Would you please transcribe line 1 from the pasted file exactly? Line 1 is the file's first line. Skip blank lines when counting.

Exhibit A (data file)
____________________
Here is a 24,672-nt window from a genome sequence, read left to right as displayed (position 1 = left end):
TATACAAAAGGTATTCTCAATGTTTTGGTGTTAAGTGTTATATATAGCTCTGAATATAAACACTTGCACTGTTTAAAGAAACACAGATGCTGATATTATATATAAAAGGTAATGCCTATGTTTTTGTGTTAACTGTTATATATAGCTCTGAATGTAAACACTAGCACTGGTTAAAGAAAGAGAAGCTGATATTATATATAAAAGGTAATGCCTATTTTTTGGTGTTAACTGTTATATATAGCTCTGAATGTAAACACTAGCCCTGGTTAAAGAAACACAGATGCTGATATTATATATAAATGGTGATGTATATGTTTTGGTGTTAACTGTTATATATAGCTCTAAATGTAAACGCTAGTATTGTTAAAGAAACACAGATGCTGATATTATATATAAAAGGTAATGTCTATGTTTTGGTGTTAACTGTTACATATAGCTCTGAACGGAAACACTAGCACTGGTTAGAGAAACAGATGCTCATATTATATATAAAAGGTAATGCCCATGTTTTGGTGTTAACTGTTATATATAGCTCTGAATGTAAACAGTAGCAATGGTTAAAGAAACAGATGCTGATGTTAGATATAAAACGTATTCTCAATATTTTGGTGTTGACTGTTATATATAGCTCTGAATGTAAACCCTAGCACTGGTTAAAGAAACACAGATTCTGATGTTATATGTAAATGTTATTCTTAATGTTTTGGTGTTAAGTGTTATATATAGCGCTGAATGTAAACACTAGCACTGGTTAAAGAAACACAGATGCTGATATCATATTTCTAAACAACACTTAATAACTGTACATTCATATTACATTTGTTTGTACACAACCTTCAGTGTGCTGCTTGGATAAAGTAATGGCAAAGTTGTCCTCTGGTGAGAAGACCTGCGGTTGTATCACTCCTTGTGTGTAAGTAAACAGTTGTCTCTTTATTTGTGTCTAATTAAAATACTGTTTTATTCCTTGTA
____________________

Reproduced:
Here is a 24,672-nt window from a genome sequence, read left to right as displayed (position 1 = left end):